To experience something 365 days a year and then for a few brief hours gather with others to aim for a cause greater than ourselves is a special thing.  The local FAAN walk organizers, Dana and Duane Gordin, do so much work behind the scenes to make the event a success but even beyond that they work during the year to put money raised to crucial use in areas such as the Clark County School District.  In August I received an email from the Gordins announcing that this year money generated by FAAN ($30,000) went “to train and guide all 15,000 CCSD personnel in proactive food allergy management.”  On September 13, 2012 an amendment to district regulation 5150 went through allowing that epinephrine be stored in a secure but unlocked location, removing a dangerous time barrier to retrieving life saving epinephrine injectors.  Duane Gordin made persuasive remarks before the school board voted.  There is as yet another hurdle in the form of NRS 392.425 so there is more work to be done but each step forward is great news!   Their sons’ middle school principal was honored recently for her efforts to help those with food allergies and they have also helped the district implement training policies to raise awareness.  Please watch both parts of the interview with the Gordin family that appeared on October 25th on our local news here, there’s some footage from this year’s walk included!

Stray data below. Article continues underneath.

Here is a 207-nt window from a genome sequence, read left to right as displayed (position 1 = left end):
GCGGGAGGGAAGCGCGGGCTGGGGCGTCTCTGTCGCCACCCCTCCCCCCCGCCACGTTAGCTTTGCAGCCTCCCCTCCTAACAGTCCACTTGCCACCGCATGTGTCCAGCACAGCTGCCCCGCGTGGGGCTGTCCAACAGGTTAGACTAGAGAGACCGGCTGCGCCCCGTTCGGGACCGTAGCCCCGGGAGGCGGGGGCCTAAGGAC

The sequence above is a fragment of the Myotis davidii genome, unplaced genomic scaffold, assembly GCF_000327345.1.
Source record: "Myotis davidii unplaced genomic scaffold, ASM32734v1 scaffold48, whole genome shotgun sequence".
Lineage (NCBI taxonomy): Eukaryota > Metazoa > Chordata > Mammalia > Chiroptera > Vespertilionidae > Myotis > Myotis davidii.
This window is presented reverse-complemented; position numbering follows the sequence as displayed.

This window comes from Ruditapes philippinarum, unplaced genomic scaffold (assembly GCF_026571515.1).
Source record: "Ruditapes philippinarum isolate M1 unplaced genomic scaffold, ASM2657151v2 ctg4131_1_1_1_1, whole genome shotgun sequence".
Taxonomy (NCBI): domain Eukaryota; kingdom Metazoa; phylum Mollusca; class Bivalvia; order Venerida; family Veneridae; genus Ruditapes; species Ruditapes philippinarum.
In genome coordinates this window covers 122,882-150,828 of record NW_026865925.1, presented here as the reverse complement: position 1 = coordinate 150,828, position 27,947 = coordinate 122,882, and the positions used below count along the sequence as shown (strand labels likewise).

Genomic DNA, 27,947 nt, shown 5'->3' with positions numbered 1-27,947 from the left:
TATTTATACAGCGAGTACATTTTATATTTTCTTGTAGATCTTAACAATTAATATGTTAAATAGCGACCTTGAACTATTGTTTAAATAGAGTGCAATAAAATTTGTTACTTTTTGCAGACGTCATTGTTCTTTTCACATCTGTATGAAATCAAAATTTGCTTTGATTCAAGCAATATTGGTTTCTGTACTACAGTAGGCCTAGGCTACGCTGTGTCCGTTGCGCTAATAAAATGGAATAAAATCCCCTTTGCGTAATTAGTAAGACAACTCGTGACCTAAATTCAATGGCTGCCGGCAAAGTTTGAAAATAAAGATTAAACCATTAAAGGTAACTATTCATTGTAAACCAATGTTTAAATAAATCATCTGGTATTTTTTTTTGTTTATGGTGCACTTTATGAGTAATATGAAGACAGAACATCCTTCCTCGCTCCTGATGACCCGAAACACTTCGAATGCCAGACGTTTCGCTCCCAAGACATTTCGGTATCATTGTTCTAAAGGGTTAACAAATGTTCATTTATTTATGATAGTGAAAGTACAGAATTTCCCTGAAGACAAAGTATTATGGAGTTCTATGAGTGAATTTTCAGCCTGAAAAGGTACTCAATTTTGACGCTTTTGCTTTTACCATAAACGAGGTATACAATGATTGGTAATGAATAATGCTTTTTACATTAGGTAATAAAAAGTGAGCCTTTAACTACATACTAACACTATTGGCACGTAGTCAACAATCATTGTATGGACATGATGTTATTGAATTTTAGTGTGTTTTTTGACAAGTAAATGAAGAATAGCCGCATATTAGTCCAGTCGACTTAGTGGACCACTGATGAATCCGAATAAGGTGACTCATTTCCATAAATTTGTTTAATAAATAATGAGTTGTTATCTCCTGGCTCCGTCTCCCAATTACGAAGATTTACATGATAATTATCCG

When Dana talks in part one of the interview about her son touching a book and then touching his eye and experiencing a reaction to trace amounts of peanut butter she especially had my attention because recently E had a reaction from touching a library book and then her eye.  Luckily we were able to use her antihistamine the moment we noticed the rash and I don’t know what the specific trigger was but as Duane mentions in the video, you don’t know if a reaction will just be a rash or much worse next time.  Dana made sure that leading up to this year’s walk I had a full ingredient list of the face paints being used by the free face painter in case E wanted to have her face painted.  The line ended up being too long for us but I was able to assure a fellow mom and friend that her own daughter could take part since the girls have similar allergies.